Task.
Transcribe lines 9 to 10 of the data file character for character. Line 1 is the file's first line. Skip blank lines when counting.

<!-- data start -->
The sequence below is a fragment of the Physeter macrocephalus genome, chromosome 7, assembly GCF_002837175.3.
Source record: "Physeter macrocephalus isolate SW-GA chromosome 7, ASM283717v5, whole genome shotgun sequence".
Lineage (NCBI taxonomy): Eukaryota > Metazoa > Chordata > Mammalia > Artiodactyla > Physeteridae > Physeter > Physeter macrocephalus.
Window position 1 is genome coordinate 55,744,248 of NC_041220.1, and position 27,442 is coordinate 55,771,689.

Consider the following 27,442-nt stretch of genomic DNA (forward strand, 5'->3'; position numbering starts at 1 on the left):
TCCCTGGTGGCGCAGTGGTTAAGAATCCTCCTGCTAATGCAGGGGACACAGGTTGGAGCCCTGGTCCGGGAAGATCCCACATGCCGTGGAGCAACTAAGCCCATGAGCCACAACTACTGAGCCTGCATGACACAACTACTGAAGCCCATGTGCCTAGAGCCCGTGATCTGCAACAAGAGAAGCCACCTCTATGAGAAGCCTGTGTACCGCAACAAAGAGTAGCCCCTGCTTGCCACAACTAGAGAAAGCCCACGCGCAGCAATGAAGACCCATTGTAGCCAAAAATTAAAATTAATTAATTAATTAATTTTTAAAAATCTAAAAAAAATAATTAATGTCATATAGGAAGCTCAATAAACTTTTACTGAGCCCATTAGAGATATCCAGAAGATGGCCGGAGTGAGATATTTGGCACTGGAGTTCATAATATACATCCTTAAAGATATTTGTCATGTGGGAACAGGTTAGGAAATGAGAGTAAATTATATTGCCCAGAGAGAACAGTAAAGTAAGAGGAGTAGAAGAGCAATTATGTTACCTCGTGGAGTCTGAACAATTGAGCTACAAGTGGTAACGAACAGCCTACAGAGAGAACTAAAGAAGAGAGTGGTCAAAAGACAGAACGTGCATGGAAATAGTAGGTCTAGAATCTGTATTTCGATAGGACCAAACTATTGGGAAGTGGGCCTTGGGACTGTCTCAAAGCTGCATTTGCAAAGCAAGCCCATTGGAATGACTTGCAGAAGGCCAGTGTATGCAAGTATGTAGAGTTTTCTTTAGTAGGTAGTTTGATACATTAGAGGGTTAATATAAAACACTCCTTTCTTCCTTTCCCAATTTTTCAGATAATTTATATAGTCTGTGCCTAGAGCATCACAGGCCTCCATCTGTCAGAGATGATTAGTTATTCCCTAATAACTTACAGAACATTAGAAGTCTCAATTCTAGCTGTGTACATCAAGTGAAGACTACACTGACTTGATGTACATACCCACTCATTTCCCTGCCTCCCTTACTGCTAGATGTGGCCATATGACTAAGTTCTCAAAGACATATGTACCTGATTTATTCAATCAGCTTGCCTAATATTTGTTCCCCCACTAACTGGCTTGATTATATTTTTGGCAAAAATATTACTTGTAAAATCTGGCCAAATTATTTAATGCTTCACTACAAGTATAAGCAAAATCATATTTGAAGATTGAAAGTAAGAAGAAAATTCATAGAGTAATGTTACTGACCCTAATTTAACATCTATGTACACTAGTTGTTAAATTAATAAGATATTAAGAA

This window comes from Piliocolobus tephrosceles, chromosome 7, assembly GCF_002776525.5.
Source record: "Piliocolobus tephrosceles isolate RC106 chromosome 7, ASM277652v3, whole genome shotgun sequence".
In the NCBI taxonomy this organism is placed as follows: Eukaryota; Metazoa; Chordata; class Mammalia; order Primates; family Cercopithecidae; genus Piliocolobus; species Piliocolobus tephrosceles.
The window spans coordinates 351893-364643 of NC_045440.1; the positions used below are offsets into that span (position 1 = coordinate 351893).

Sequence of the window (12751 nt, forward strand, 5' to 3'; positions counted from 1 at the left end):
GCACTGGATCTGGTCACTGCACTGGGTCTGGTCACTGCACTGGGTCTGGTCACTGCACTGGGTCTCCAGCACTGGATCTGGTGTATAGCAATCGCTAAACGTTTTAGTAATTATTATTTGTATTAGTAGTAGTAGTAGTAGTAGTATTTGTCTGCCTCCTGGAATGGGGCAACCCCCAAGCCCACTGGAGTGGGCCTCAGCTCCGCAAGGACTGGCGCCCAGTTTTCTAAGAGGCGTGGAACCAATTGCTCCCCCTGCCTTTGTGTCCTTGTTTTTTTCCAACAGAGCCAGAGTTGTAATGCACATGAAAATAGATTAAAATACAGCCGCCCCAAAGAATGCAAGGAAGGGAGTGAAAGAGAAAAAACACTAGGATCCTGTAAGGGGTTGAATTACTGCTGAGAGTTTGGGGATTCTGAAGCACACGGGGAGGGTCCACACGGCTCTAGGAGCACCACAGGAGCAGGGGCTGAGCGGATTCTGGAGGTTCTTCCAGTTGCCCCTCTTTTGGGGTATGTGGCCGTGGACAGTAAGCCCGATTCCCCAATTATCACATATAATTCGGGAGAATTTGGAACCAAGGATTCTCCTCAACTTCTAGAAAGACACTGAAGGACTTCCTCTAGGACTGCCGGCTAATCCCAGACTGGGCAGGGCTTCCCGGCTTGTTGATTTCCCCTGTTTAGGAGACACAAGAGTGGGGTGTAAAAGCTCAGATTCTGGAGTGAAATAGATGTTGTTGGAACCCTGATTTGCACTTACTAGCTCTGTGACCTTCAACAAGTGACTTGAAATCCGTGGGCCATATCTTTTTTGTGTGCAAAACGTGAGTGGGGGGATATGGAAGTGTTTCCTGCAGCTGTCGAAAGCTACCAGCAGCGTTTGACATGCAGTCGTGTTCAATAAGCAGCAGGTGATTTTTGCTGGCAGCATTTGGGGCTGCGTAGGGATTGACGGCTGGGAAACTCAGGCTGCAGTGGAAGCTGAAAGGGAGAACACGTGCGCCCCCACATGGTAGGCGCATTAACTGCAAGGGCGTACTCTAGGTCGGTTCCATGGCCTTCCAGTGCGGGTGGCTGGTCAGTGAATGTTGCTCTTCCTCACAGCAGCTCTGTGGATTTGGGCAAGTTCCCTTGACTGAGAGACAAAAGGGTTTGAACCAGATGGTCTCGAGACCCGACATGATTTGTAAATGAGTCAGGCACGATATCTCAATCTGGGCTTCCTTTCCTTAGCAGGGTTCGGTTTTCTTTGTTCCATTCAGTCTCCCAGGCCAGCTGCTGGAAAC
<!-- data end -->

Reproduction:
In the NCBI taxonomy this organism is placed as follows: Eukaryota; Metazoa; Chordata; class Mammalia; order Primates; family Cercopithecidae; genus Piliocolobus; species Piliocolobus tephrosceles.
The window spans coordinates 351893-364643 of NC_045440.1; the positions used below are offsets into that span (position 1 = coordinate 351893).